Philosophy Lexicon of Arguments

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Language, philosophy: language is a set of phonetic or written coded forms fixed at a time for the exchange of information or distinctions within a community whose members are able to recognize and interpret these forms as signs or symbols. In a wider sense, language is also a sign system, which can be processed by machines. See also communication, language rules, meaning, meaning change, information, signs, symbols, words, sentences, syntax, semantics, grammar, pragmatics, translation, interpretation, radical interpretation, indeterminacy.

Annotation: The above characterizations of concepts are neither definitions nor exhausting presentations of problems related to them. Instead, they are intended to give a short introduction to the contributions below. – Lexicon of Arguments.

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Avr I 75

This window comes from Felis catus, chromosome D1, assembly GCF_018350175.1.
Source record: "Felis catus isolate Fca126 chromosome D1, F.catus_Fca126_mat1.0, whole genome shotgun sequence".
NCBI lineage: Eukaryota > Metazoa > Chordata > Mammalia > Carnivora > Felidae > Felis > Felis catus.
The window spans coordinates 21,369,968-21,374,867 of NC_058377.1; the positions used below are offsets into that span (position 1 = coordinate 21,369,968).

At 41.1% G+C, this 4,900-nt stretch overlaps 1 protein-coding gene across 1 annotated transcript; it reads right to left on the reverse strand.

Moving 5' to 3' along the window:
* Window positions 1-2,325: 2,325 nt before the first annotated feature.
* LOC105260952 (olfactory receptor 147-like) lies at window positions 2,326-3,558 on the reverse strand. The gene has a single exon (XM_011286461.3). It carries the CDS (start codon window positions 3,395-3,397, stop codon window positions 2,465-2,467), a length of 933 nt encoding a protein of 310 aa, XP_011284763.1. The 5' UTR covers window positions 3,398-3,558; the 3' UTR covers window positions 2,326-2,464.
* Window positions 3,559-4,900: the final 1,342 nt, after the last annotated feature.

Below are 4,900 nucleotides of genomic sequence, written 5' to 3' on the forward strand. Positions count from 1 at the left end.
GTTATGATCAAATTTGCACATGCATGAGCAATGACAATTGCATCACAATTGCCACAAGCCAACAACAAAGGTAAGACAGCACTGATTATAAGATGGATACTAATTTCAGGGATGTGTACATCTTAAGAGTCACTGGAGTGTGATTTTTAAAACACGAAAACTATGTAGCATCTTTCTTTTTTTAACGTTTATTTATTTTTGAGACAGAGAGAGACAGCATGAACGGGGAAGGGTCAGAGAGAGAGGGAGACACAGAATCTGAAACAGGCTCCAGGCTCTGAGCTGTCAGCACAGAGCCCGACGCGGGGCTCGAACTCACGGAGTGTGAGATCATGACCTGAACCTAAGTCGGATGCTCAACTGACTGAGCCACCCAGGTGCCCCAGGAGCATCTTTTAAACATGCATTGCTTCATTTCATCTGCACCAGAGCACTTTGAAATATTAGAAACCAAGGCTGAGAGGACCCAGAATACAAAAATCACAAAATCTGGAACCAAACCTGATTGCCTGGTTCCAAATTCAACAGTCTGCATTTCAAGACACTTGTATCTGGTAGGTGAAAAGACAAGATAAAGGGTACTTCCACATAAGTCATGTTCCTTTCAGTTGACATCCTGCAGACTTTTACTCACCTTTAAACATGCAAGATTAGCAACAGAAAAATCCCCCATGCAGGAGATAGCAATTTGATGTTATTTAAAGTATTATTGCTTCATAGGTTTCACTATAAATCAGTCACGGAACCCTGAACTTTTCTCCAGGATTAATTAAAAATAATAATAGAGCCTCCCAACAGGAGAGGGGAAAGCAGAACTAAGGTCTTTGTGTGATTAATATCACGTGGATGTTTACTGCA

Def possible language / Loar: abstract entity, which must still be based on a speaker -
EMD II 146
Language / Loar: Community based - therefore intensions are important -> quantification on the semantic content of sentences - problem: the p-position in the Tarski scheme only allows extensions - Loar thesis: the semantic properties of the sentence components are a function of the propositional attitudes of the speakers
EMD II 149
Language / Loar: maybe a function of sentences on sentence-like intentions (which in turn are functions of possible worlds on truth values) - Language is always relative to a community - not reducible to logical and syntactic terms - factual use is decisive, so psychological terms come into play.

Explanation of symbols: Roman numerals indicate the source, arabic numerals indicate the page number. The corresponding books are indicated on the right hand side. ((s)…): Comment by the sender of the contribution.

Loar I
B. Loar
Mind and Meaning Cambridge 1981

G. Evans/J. McDowell
Truth and Meaning Oxford 1977

Ev I
G. Evans
The Varieties of Reference (Clarendon Paperbacks) Oxford 1989

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Ed. Martin Schulz, access date 2018-03-17